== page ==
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Wednesday, January 7, 2009

LAIC Building $99K Spec Houses in Madison TIF District

Speaking of building permits...

The New Year brings new construction, as workers brave the January cold to start the first houses in Madison's tax increment finance district. I found a handful of well-layered guys and a backhoe punching a basement into the frozen ground south of Southeast 4th Street yesterday.

And who are the proud owners leading the way in populating the TIF district? You and me, of course. My sources tell me the Lake Area Improvement Corporation is the holder of not one but two building permits in the TIF. Each permit is for a $98,600 spec house.

I appreciate the LAIC putting its money where its mouth is on building quality affordable housing in Madison (and $99K is about as good as it gets for affordable new housing, short of a yurt). But is this particular economic development investment the best use of the LAIC's quasi-public dollars? If there really is a need in the Madison market for affordable houses, wouldn't buyers and builders be lining up to snap up the 11 TIF lots even without a couple spec houses to stir the pot?

I'm sure the LAIC could make an effective business case based on the data from the housing study. But the LAIC continues to keep the housing study under wraps, demanding payment to read data that if publicized might actually make the LAIC's job easier.

Buying two spec houses in this particular development may spark some cries of favoritism, just as the TIF has, as the LAIC invests in this particular housing development but not others. I don't want to get too bogged down in the personal side, but it seems there is any easy way for the LAIC to avoid even the appearance of picking winners in the housing market. What if, instead of buying spec houses, the LAIC used Habitat for Humanity to pursue its goal of affordable housing? (Full disclosure: I live with a Habitat board member, and I've worked on a Habitat house.) Consider the advantages of directing some LAIC/Forward Madison money toward Habitat:
  1. Non-profit Habitat builds houses the market generally won't, meaning they aren't in competition with Craig Williams, Nick Opdahl, Dennis Miller, or other local developers or contractors.
  2. Habitat can build a house for around $80K. For the amounts on the spec house permits, the LAIC could fully fund two Habitat houses and spring for a really big barbecue afterwards to celebrate.
  3. Habitat is a great volunteer effort. When you give money (or sweat) to Habitat, you aren't just building houses; you're building community. Talk about return on investment!
Now understand that on balance, I think the LAIC is on the right track. I've said before that if the market can't supply affordable housing, then the city and its related agencies can justify stepping in to fill that need. I think I've even written (although I can't find the link this morning) that it might be nice to see some money turned toward attracting residents with good housing, not just more industrial development. I would just like to see the LAIC use its (our?) money as efficiently as possible... and do it in an open fashion that makes the best political impression possible. (Anyone notice the irony of my recommending a more politically palatable way of doing things?)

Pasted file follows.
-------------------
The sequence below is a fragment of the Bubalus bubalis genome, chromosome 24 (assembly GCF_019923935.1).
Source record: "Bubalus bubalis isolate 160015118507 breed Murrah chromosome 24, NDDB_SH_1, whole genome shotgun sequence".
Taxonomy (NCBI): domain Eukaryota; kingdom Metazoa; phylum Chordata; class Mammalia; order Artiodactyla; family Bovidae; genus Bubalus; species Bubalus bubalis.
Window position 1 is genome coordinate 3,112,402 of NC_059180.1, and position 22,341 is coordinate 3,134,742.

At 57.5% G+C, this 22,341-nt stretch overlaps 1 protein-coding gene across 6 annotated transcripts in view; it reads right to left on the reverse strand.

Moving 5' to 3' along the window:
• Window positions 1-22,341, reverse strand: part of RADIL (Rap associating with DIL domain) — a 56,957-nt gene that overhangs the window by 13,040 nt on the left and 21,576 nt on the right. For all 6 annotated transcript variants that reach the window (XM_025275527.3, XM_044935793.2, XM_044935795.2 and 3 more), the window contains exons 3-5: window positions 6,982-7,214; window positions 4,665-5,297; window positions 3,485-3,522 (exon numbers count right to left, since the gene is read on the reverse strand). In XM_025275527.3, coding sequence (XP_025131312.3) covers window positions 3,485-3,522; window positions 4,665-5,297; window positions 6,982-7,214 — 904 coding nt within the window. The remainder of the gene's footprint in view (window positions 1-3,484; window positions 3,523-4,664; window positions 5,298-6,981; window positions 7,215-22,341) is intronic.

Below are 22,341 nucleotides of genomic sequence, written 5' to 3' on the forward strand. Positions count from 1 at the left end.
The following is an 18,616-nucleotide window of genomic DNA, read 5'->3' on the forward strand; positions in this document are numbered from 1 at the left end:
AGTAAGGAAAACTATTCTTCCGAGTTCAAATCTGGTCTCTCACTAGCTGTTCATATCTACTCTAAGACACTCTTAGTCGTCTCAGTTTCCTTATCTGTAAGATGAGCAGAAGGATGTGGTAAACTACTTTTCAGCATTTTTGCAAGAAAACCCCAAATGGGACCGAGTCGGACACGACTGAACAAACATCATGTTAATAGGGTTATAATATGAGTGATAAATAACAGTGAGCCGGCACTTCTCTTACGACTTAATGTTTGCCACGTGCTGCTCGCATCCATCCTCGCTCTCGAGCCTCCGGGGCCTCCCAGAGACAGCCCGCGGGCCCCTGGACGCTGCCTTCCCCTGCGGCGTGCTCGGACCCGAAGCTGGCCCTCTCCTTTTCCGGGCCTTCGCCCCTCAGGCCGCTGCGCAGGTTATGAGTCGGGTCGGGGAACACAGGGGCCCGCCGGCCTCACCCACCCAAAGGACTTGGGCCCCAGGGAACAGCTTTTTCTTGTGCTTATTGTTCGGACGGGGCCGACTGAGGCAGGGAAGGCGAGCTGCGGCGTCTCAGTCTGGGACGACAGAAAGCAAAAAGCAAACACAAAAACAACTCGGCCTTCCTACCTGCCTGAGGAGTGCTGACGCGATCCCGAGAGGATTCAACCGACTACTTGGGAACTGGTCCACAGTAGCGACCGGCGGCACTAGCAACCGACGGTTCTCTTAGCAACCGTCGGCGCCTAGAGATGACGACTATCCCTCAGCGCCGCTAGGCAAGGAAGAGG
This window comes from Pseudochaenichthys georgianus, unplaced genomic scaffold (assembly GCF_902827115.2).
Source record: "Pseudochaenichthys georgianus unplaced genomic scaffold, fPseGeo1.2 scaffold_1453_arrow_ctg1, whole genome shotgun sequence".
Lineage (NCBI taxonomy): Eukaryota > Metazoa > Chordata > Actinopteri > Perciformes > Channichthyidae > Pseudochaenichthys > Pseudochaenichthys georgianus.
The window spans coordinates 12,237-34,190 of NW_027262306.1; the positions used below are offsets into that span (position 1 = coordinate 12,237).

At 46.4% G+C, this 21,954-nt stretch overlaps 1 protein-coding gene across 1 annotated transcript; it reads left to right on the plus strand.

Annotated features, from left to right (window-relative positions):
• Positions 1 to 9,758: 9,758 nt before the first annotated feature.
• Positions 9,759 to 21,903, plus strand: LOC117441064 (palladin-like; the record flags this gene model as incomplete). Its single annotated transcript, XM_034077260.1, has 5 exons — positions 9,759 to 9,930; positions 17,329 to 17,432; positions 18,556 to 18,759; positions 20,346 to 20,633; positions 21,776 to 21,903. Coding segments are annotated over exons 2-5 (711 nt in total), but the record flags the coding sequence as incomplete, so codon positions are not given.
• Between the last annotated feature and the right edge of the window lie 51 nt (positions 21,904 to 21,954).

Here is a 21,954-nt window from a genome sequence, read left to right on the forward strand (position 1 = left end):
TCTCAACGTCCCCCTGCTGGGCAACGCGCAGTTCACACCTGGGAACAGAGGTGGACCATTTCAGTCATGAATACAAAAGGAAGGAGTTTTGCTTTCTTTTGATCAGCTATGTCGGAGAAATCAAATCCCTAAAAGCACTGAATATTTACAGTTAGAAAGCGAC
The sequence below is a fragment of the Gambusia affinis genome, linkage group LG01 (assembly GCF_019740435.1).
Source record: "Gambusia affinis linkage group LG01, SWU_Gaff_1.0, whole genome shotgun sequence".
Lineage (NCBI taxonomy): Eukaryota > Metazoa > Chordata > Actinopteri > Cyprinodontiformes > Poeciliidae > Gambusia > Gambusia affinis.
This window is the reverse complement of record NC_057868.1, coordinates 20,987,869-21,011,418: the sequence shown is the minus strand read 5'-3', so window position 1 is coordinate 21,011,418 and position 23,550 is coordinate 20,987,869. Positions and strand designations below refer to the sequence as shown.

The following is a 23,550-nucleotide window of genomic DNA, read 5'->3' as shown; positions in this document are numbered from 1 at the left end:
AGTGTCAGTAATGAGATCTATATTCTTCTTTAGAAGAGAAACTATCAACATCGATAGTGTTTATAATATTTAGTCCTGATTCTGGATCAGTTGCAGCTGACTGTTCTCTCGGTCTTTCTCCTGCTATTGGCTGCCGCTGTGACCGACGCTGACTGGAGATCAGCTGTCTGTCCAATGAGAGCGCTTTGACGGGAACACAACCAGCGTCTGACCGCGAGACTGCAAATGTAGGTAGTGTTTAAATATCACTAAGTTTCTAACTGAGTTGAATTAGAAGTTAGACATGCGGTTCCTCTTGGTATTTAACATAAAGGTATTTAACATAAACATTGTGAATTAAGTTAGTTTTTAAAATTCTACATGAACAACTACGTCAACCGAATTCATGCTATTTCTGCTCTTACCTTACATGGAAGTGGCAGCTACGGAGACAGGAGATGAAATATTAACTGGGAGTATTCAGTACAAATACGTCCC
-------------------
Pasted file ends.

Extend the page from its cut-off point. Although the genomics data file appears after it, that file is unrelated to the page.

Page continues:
1. When a Governor's House comes into Madison, the labor for the $33,000 home is prisoner labor, not local labor. While there is local support for concrete, garage, etc., I'm surprised a Governor's House qualifies as a spec home in a for-profit development.

  2. Hang on, Rufus: is a Governor's House involved?

  3. There's a sweet little two bedroom that just came on the market for $50,900. Includes appliances. Established neighborhood. Is that affordable housing? No, because we don't have affordable housing in Madison. Just look at the housing study.

  4. How can the public see the housing study? Is there a copy of it at the public library or at City Hall that a person can sit down and read? Is there a copy of it online that can be accessed?

  5. This is the good old boy network desperately trying to not look retarded. No one wants the tif property and if it sits on the market (it already sat for too long) the developer has to pay holding costs. LAIC is being duped here.

  6. I like the idea of the return being building community. I think that can be just as valuable as the final product as McKibben argues in his book "Deep Economy."

  7. McKibben knows his stuff!

    Housing Study: A year after receiving the final study from the out-of-state consultants hired to produce it (more outsourcing), the LAIC has not made a single copy available for public review. I obtained this executive summary, but anyone who wants to review the full study must pay the LAIC $250.

    No one wants the TIF property? I'm not convinced. Near the creek, lots of trees, close to the movie store and Lewis... it's not a bad spot, although cul-de-sacs are bad urban design. If the land isn't selling (and I don't know the status of any other lots in the TIF district), it may just be the bad housing market and economic jitters.

  8. I can't be for sure, but if my eyes are right, the trucks in the picture are of Olson-Kearin Concrete. Good to see the LAIC spending dollars locally.

  9. Sounds like LAIC is using the same spec-house program that Colman used to create three identical governor homes on the southeast edge of Colman. All available for purchase if people meet the income guidelines. Will those buyers be able to afford a payment, utilities, taxes and flood insurance?


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